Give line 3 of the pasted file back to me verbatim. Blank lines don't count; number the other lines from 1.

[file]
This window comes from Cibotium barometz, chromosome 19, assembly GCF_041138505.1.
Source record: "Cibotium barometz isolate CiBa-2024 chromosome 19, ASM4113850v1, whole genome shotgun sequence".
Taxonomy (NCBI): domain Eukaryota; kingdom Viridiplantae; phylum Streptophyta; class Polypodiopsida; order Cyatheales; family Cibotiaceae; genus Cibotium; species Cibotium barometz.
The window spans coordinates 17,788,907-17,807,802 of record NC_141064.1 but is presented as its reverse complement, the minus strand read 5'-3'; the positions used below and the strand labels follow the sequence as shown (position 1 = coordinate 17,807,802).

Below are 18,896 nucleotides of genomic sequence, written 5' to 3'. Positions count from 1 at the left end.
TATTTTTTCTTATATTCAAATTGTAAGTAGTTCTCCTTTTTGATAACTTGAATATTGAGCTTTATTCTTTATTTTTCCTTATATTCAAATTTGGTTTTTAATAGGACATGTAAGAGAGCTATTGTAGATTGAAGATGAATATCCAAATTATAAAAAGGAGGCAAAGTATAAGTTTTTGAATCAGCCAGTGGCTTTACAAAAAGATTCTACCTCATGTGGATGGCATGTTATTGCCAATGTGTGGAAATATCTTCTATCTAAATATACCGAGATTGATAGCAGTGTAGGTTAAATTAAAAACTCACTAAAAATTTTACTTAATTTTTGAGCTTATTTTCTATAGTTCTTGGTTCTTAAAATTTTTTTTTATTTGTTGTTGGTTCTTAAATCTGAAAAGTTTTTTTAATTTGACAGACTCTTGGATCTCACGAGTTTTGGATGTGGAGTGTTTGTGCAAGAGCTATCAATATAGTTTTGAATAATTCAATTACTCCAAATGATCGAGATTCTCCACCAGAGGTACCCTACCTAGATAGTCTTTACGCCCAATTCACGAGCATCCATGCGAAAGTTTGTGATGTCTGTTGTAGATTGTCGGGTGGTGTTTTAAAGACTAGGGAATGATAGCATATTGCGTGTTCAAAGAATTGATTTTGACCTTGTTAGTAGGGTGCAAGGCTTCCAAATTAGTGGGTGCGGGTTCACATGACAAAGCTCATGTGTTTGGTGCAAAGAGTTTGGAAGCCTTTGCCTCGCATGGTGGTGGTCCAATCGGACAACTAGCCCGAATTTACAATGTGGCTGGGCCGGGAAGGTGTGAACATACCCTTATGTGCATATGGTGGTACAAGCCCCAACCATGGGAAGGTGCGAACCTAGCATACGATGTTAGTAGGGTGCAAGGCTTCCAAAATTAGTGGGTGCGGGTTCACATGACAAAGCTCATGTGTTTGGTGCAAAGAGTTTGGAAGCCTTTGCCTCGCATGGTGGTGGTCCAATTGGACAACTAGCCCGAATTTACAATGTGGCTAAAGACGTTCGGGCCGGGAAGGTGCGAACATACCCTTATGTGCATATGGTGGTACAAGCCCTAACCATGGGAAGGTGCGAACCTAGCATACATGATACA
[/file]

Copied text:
Taxonomy (NCBI): domain Eukaryota; kingdom Viridiplantae; phylum Streptophyta; class Polypodiopsida; order Cyatheales; family Cibotiaceae; genus Cibotium; species Cibotium barometz.